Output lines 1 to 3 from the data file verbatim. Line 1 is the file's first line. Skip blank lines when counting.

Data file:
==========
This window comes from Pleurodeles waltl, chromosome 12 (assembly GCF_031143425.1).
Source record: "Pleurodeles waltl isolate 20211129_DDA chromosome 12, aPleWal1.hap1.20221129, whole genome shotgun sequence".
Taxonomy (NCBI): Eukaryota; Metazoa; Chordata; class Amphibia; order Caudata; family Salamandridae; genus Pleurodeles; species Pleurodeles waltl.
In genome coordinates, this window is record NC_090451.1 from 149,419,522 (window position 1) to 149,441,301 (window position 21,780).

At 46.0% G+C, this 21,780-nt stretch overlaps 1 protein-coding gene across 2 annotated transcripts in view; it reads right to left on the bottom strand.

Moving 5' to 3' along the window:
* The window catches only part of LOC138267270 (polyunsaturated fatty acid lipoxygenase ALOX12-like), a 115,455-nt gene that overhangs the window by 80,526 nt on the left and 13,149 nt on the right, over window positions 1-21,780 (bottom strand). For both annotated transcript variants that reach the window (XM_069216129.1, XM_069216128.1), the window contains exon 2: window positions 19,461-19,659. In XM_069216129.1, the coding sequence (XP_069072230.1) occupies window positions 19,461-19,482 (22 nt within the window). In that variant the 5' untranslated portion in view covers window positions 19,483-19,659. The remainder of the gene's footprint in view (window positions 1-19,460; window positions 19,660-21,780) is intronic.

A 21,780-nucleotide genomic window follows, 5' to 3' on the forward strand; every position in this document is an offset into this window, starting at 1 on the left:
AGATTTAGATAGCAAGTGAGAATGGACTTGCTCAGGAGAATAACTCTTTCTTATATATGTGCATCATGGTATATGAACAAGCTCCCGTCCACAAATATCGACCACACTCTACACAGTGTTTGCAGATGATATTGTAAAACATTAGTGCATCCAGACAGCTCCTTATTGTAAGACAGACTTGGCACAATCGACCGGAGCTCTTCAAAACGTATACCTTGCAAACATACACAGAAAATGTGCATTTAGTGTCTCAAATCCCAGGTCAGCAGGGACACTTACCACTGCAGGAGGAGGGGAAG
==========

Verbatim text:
This window comes from Pleurodeles waltl, chromosome 12 (assembly GCF_031143425.1).
Source record: "Pleurodeles waltl isolate 20211129_DDA chromosome 12, aPleWal1.hap1.20221129, whole genome shotgun sequence".
Taxonomy (NCBI): Eukaryota; Metazoa; Chordata; class Amphibia; order Caudata; family Salamandridae; genus Pleurodeles; species Pleurodeles waltl.